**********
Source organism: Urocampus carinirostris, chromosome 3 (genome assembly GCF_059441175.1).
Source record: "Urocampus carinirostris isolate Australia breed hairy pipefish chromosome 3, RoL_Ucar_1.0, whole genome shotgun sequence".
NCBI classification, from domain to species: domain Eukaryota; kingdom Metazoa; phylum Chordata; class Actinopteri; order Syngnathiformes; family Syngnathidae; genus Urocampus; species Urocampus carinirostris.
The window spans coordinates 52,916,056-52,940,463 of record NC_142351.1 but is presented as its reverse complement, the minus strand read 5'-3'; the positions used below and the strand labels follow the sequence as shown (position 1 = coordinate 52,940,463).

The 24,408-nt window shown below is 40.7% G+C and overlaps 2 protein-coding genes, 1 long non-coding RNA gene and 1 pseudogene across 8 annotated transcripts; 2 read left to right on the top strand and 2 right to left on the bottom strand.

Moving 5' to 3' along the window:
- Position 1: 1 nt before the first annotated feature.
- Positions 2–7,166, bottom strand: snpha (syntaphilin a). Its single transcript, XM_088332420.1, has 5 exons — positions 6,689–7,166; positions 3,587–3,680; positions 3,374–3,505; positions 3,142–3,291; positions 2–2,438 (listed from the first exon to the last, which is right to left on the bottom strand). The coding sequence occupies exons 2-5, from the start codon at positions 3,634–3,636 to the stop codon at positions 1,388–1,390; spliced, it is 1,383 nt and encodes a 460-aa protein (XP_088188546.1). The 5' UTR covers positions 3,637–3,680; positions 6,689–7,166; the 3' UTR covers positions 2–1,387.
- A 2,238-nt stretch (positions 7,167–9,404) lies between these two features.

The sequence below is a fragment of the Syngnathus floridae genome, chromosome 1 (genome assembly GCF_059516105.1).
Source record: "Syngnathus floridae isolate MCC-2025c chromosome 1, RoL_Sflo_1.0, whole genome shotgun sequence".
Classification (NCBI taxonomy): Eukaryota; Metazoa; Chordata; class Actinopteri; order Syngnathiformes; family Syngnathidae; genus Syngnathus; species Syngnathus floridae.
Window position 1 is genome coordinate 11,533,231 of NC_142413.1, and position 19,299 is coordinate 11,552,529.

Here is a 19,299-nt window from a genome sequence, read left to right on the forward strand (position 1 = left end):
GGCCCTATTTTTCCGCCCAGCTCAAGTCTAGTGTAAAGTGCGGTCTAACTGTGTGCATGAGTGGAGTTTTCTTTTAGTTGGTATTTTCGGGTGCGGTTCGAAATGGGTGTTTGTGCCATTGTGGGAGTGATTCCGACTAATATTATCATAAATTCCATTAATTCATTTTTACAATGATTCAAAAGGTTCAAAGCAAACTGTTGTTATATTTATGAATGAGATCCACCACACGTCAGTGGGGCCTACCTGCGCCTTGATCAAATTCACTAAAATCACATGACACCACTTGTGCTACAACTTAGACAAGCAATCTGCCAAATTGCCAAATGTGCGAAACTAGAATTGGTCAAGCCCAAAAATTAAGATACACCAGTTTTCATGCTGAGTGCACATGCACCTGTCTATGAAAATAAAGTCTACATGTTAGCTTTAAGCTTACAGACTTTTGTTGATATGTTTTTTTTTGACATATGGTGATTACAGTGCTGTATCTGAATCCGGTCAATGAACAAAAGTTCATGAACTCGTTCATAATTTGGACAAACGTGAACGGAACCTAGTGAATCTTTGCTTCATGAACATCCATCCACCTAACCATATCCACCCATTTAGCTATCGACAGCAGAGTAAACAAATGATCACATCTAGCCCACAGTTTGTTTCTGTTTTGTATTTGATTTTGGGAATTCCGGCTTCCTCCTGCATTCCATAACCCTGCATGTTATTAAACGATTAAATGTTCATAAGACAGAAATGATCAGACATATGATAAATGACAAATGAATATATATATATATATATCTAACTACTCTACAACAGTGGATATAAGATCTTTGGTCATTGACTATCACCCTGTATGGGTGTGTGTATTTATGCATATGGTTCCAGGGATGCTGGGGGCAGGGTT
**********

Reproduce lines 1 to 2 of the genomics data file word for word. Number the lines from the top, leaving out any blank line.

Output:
Source organism: Urocampus carinirostris, chromosome 3 (genome assembly GCF_059441175.1).
Source record: "Urocampus carinirostris isolate Australia breed hairy pipefish chromosome 3, RoL_Ucar_1.0, whole genome shotgun sequence".